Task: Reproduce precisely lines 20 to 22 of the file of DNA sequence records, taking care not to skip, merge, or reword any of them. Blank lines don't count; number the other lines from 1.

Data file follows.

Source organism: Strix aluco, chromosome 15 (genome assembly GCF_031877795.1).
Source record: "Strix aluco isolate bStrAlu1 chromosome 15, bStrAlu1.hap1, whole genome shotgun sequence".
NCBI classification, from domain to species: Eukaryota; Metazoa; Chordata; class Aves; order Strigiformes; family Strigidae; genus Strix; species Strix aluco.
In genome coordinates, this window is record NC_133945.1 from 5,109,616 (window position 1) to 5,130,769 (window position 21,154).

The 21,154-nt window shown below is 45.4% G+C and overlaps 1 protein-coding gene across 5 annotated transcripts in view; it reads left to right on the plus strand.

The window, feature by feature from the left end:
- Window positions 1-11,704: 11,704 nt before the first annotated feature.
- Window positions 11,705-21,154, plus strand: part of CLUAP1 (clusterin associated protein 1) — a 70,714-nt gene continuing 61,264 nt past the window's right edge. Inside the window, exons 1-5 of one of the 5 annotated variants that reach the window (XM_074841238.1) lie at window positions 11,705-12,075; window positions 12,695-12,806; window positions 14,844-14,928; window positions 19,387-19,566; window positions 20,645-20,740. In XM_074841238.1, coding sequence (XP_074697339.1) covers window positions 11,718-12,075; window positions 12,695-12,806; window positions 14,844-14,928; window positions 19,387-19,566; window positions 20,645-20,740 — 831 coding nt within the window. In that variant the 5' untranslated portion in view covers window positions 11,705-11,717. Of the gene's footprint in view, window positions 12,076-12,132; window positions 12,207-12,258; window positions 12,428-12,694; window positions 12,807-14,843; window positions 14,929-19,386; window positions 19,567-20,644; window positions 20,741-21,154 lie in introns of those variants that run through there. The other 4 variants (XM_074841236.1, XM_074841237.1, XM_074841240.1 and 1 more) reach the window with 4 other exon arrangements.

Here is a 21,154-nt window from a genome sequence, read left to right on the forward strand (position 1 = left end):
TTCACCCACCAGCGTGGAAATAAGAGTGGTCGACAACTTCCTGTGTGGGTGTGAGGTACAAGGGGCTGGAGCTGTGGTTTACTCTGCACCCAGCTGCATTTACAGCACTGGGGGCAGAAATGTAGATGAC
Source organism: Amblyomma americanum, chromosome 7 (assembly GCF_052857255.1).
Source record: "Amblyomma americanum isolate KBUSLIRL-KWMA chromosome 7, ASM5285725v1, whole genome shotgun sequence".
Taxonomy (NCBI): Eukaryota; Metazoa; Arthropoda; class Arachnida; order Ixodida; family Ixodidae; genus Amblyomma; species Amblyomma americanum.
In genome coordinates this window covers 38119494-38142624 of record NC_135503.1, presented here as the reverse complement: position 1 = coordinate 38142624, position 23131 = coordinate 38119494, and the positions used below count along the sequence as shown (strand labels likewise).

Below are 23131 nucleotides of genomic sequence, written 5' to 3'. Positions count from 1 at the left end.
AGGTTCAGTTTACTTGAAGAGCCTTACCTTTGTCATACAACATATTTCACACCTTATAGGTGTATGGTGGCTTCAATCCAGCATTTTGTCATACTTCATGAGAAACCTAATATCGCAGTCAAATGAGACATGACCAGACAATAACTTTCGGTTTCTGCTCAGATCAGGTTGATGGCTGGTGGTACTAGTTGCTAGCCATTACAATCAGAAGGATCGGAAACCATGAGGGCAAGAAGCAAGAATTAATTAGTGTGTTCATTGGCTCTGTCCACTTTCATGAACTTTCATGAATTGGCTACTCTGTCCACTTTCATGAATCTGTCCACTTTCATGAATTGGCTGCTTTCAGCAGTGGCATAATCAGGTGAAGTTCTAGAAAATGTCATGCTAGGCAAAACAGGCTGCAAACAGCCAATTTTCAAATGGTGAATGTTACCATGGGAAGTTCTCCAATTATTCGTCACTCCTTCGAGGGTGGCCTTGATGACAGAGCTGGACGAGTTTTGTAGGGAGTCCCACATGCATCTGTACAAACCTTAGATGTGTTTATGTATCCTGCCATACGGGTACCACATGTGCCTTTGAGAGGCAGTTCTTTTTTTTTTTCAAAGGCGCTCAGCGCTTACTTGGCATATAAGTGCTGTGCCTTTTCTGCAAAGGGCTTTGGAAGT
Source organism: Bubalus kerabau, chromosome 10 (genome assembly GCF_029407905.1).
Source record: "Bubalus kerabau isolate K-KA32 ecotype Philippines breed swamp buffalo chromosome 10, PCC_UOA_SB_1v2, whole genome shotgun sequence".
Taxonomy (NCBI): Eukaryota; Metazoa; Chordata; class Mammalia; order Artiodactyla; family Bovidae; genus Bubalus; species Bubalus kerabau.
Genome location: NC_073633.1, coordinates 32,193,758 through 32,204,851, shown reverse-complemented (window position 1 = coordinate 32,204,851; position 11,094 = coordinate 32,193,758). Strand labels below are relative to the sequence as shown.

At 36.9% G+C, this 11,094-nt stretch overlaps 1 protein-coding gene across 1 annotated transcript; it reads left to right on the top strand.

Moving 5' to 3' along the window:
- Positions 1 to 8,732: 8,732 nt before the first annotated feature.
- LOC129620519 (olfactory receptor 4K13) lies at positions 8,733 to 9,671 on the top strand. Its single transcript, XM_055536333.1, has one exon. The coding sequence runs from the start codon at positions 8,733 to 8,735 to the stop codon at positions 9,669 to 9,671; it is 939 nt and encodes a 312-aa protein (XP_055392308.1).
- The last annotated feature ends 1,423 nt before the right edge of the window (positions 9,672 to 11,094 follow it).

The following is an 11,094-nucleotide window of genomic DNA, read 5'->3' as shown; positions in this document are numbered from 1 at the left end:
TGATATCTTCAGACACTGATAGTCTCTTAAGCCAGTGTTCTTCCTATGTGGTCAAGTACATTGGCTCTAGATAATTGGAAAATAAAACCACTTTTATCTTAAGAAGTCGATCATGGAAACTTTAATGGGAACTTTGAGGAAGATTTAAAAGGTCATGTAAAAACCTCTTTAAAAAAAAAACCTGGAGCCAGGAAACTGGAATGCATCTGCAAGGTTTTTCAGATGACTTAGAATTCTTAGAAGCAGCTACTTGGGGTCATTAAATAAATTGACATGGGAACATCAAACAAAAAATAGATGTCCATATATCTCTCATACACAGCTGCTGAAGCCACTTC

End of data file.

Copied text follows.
Genome location: NC_073633.1, coordinates 32,193,758 through 32,204,851, shown reverse-complemented (window position 1 = coordinate 32,204,851; position 11,094 = coordinate 32,193,758). Strand labels below are relative to the sequence as shown.

At 36.9% G+C, this 11,094-nt stretch overlaps 1 protein-coding gene across 1 annotated transcript; it reads left to right on the top strand.

Moving 5' to 3' along the window: